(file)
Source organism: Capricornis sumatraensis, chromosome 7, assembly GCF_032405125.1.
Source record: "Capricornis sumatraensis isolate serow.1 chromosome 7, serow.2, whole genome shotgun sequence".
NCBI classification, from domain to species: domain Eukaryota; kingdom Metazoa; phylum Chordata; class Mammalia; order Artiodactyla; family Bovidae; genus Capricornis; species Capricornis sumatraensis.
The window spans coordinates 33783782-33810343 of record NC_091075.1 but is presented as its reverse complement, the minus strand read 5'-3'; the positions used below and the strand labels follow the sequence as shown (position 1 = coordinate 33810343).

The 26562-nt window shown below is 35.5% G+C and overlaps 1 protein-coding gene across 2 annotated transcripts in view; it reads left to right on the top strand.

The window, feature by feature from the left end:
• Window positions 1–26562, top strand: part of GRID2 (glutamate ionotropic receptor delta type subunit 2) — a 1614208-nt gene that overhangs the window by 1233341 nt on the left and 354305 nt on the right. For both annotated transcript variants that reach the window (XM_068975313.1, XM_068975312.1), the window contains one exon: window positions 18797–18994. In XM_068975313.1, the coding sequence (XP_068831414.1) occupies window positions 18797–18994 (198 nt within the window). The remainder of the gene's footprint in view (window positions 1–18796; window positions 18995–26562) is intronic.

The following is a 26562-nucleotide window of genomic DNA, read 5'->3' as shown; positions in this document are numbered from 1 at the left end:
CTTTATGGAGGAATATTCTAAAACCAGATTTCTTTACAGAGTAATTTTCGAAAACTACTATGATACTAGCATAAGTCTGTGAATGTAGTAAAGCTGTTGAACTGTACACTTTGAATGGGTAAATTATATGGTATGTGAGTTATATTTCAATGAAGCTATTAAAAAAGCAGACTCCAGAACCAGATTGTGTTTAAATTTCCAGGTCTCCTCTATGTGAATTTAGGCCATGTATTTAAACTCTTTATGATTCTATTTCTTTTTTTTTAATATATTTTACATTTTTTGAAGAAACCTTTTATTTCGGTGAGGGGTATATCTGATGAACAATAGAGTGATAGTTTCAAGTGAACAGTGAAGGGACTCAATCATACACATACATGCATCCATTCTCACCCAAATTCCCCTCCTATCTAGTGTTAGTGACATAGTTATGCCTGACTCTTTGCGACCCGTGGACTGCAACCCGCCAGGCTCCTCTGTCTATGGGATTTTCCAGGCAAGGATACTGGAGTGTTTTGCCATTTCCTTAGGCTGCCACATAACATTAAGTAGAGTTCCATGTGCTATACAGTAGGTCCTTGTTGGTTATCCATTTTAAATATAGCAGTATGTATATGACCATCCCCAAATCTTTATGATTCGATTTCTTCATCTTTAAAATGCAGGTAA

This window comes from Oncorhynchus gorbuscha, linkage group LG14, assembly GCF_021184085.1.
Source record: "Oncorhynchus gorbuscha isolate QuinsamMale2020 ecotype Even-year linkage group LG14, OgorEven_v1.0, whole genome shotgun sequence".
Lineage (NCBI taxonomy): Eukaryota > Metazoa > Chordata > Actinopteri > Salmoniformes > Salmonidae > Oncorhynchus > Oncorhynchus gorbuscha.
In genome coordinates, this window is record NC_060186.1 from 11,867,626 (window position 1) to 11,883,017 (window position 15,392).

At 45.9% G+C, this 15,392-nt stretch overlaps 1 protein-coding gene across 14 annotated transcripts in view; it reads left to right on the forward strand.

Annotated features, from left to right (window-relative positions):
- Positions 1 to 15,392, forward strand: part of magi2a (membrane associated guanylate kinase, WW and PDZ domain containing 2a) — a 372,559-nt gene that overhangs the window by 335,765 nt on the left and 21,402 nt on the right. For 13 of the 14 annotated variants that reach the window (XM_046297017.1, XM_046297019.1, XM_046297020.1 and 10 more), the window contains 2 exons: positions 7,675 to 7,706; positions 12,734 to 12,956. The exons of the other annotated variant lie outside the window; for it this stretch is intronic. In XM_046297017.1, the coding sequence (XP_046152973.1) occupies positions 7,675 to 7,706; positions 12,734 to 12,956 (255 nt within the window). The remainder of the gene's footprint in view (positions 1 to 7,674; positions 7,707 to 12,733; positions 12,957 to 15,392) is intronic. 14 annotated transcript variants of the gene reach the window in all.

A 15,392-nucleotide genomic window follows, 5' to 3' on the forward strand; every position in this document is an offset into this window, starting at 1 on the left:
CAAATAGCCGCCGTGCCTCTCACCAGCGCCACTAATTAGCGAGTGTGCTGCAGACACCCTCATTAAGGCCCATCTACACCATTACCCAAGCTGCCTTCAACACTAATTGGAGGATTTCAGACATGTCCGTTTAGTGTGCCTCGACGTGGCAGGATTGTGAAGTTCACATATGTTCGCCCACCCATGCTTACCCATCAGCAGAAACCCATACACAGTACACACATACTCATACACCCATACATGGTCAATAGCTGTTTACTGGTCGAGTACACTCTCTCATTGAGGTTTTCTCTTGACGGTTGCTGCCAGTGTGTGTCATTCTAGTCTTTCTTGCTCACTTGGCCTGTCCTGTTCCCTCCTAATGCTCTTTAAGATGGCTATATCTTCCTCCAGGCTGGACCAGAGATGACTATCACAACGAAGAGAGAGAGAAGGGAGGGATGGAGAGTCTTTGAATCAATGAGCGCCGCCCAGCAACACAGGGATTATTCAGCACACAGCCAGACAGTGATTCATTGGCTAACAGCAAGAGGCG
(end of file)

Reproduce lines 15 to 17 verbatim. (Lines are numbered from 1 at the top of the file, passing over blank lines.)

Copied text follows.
Annotated features, from left to right (window-relative positions):
- Positions 1 to 15,392, forward strand: part of magi2a (membrane associated guanylate kinase, WW and PDZ domain containing 2a) — a 372,559-nt gene that overhangs the window by 335,765 nt on the left and 21,402 nt on the right. For 13 of the 14 annotated variants that reach the window (XM_046297017.1, XM_046297019.1, XM_046297020.1 and 10 more), the window contains 2 exons: positions 7,675 to 7,706; positions 12,734 to 12,956. The exons of the other annotated variant lie outside the window; for it this stretch is intronic. In XM_046297017.1, the coding sequence (XP_046152973.1) occupies positions 7,675 to 7,706; positions 12,734 to 12,956 (255 nt within the window). The remainder of the gene's footprint in view (positions 1 to 7,674; positions 7,707 to 12,733; positions 12,957 to 15,392) is intronic. 14 annotated transcript variants of the gene reach the window in all.

A 15,392-nucleotide genomic window follows, 5' to 3' on the forward strand; every position in this document is an offset into this window, starting at 1 on the left: